At the time he left we were both still “good,” but he did not stay very long. Because all the other “boys” were “good” throughout the dig, I feel that perhaps I qualify as a good master. In fact, I have never had better workmen anywhere, in the sense that not one of them slacked off on the job, and that they did not quarrel nor complain to me of each other. Their only fault, if fault it be, was gaiety.

One gnome, Amadou, whose wife had just left him, was a sad-eyed comedian. Sometimes he would mimic the conversation between a man and a woman, in two voices. At other times he would imitate animals. All of his imitations were received with enthusiasm and acclaim. While he was not in the trench digging, he was moving loads of earth to the dump in a wheelbarrow, warning all pedestrians to keep out of his way with a “beep, beep” of fascinating verisimilitude. It sounded just like my borrowed Volkswagen.

But the story is creeping ahead of itself. On November 13 we probed the cave floor with a six-foot prospector’s rod, to find where the deposit was deepest. Having located such an area, on the south side of the cave where the roof was also highest, we then dug a narrow exploratory trench at that place, going down by twenty centimeter levels and bagging the material recovered from each. After reaching a depth of one meter we probed again, failing to touch bottom at another six feet, or a total of 2.80 meters.

At this point a geo-meteorological problem raises its many-faced head. As previously stated, there has been no appreciable accumulation of soil on the cave floor since around 1500 to 350 B.C. Another potsherd from the 40-60cm. level, at the beginning of the pottery-using period, has given us a second thermoluminescence date of between 220 to 470 B.C. These two dates more or less represent the beginning and the end of the occupation of the cave by pot users. As the probably errors of the two dates overlap by 120 years, the accumulation of sherd-bearing soil took anywhere between -120 years, which is of course impossible, and 1520 years, with an average figure of 700 years, during which .117 cm. of soil was added each year until soil deposition ceased.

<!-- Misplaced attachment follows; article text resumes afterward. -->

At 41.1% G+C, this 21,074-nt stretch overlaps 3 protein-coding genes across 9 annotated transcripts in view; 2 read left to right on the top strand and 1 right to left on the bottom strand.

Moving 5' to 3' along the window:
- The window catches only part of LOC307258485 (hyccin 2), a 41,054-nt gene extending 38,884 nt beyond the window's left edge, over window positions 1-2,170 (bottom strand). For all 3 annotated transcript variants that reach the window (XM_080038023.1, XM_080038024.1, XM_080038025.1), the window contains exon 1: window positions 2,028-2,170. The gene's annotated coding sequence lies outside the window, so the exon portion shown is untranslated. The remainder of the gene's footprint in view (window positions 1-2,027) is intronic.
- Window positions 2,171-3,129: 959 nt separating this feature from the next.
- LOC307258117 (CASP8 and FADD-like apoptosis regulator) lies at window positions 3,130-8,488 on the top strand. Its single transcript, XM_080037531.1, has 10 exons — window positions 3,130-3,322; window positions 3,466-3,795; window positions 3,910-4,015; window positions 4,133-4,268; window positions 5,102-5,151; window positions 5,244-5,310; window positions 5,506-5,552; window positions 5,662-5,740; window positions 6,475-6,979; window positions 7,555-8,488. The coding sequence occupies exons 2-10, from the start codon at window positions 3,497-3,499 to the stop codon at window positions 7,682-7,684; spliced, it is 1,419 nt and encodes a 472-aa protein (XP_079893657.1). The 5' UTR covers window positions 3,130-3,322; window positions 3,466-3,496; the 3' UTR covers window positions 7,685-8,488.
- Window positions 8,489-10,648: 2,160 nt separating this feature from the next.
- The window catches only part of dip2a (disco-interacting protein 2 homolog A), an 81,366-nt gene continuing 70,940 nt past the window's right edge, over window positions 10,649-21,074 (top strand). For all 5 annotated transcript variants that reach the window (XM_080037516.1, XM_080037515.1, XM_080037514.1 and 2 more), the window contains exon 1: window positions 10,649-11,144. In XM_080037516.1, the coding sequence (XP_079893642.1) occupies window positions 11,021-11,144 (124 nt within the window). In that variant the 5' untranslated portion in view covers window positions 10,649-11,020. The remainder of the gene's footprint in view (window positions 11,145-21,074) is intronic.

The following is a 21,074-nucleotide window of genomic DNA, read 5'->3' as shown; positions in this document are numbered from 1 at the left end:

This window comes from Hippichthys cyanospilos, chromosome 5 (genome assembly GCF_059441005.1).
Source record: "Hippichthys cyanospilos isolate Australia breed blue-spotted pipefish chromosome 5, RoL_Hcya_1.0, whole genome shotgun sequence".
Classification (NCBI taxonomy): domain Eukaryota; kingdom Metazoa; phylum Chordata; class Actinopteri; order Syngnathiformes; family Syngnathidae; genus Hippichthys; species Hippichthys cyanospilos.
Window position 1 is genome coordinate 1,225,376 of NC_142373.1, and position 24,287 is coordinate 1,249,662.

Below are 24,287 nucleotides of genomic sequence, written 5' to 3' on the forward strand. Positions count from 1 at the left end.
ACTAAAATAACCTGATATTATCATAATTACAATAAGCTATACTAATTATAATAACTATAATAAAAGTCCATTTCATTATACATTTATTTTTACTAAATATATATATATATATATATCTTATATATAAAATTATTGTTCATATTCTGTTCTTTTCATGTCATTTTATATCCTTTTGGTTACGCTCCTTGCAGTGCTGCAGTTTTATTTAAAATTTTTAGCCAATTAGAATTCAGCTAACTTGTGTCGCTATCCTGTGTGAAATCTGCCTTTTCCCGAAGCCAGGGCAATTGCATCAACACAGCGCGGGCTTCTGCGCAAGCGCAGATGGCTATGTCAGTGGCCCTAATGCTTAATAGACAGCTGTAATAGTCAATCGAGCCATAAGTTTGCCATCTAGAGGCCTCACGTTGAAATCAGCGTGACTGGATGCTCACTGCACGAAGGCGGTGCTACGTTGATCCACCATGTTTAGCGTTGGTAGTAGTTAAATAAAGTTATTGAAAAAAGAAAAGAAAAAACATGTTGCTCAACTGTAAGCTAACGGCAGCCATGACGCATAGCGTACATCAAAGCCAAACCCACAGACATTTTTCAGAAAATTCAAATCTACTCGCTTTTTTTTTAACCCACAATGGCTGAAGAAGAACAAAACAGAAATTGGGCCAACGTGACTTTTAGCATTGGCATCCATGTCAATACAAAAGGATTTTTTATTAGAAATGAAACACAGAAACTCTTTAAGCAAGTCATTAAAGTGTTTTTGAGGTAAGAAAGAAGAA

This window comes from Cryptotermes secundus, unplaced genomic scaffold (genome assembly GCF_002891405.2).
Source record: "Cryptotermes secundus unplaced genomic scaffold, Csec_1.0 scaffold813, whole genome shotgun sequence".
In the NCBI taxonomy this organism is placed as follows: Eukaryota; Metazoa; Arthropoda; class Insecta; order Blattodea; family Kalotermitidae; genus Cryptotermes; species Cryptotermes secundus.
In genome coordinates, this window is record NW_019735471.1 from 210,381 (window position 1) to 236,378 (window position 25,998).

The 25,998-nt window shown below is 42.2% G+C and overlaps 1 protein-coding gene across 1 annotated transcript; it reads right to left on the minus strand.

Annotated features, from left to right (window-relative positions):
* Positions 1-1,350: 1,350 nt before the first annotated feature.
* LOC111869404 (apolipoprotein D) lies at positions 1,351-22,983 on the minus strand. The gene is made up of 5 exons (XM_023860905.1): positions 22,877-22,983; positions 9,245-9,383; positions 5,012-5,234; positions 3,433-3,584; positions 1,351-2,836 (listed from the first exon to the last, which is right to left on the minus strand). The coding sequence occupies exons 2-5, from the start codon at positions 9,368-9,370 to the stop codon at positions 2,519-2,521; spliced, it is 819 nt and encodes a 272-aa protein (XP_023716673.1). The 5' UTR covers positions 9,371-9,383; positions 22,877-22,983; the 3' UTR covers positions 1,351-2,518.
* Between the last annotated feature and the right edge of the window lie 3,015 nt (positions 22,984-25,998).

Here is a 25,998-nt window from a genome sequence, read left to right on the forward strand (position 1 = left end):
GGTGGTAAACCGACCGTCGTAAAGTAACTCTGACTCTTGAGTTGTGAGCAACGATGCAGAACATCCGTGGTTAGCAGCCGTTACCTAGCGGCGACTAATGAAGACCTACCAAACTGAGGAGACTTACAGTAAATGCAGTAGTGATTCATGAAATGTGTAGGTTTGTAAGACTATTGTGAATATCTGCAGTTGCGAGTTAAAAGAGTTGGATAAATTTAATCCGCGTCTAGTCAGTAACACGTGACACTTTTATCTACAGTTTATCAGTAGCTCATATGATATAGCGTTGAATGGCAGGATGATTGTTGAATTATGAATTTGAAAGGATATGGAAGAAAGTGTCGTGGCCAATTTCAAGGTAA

But what of the deposition below 60 cm.? So far we have found only a relative way of measuring this. Between 60 cm. and 160 cm. we found 765 pieces of dolerite, a form of basalt, and nearly all were encrusted with an orange lateritic deposit, ranging in thickness from a trace to over 4 mm. It took me and a few neighborhood youths several months to clean all such pieces suspected of having been implements. Finally it appeared that the thickness of the crust of each piece was a function of its depth in the cave, ranging from .6 mm. at 60-70 cm. to 3.8 mm. at 150-160 cm. If we knew the rate of oxidation that produced this crust we might know when dolerite was first brought into the cave, but we don’t. We suspect that it may be as old as 9000 B.C. because the same industry, in a site called Mufo in northern Angola, has been given a radiocarbon date between 9239 and 490 B.C. (C-580). But this is not the oldest possible date for the cave, because quartz was used for implements before the introduction of dolerite. How old the quartz may be is anyone’s guess, but I doubt if it is much older than 10000 B.C.

Photo of Dr. Coon
In response to our request for a short biographical note, Dr. Coon has sent us the following: “Carleton Stevens Coon is one of the last survivors of a vanishing breed, the General Anthropologist, having worked and published in the three fields of archaeology, physical anthropology, and cultrual anthropology. He spent fifteen years on the staff of the University Museum as Curator of General Anthropology, and retired in 1963 to his home in West Gloucester, Massachusetts. He is now Research Curator of Anthropology at the University Museum, and still represents the Museum on field trips with his wife, Dougherty Coon. This article describes their recent dig in a diamond mining concession in Sierra Leone, as guests of the Sierra Leone Selection Trust, Ltd. Some readers may recognize Dr. Coon as the “heavy” in the Museum television program, What in the World?”